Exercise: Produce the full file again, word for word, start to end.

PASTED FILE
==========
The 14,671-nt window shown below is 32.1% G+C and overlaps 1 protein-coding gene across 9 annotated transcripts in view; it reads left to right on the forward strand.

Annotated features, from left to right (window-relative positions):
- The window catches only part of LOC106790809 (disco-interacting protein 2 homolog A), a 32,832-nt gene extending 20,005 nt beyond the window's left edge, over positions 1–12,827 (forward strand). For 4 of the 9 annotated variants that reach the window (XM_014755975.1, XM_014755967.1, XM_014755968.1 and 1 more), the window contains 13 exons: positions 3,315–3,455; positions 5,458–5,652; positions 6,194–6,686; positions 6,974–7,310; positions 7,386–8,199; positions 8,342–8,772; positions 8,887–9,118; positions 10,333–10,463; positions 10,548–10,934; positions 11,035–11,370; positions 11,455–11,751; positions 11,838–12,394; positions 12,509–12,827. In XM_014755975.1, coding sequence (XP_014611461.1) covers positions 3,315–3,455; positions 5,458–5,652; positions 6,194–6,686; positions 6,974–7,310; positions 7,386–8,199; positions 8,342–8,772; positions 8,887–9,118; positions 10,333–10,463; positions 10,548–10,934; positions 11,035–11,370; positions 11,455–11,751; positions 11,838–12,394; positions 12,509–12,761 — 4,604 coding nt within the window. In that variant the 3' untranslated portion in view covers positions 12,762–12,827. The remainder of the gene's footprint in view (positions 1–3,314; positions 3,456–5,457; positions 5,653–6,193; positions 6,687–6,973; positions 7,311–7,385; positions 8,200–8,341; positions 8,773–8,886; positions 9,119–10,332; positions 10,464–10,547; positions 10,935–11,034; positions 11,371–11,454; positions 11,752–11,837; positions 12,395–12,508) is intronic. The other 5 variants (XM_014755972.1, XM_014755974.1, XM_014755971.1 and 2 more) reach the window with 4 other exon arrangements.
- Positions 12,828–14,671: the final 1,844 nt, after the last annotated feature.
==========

The 14,671-nt window shown below is 32.1% G+C and overlaps 1 protein-coding gene across 9 annotated transcripts in view; it reads left to right on the forward strand.

Annotated features, from left to right (window-relative positions):
- The window catches only part of LOC106790809 (disco-interacting protein 2 homolog A), a 32,832-nt gene extending 20,005 nt beyond the window's left edge, over positions 1–12,827 (forward strand). For 4 of the 9 annotated variants that reach the window (XM_014755975.1, XM_014755967.1, XM_014755968.1 and 1 more), the window contains 13 exons: positions 3,315–3,455; positions 5,458–5,652; positions 6,194–6,686; positions 6,974–7,310; positions 7,386–8,199; positions 8,342–8,772; positions 8,887–9,118; positions 10,333–10,463; positions 10,548–10,934; positions 11,035–11,370; positions 11,455–11,751; positions 11,838–12,394; positions 12,509–12,827. In XM_014755975.1, coding sequence (XP_014611461.1) covers positions 3,315–3,455; positions 5,458–5,652; positions 6,194–6,686; positions 6,974–7,310; positions 7,386–8,199; positions 8,342–8,772; positions 8,887–9,118; positions 10,333–10,463; positions 10,548–10,934; positions 11,035–11,370; positions 11,455–11,751; positions 11,838–12,394; positions 12,509–12,761 — 4,604 coding nt within the window. In that variant the 3' untranslated portion in view covers positions 12,762–12,827. The remainder of the gene's footprint in view (positions 1–3,314; positions 3,456–5,457; positions 5,653–6,193; positions 6,687–6,973; positions 7,311–7,385; positions 8,200–8,341; positions 8,773–8,886; positions 9,119–10,332; positions 10,464–10,547; positions 10,935–11,034; positions 11,371–11,454; positions 11,752–11,837; positions 12,395–12,508) is intronic. The other 5 variants (XM_014755972.1, XM_014755974.1, XM_014755971.1 and 2 more) reach the window with 4 other exon arrangements.
- Positions 12,828–14,671: the final 1,844 nt, after the last annotated feature.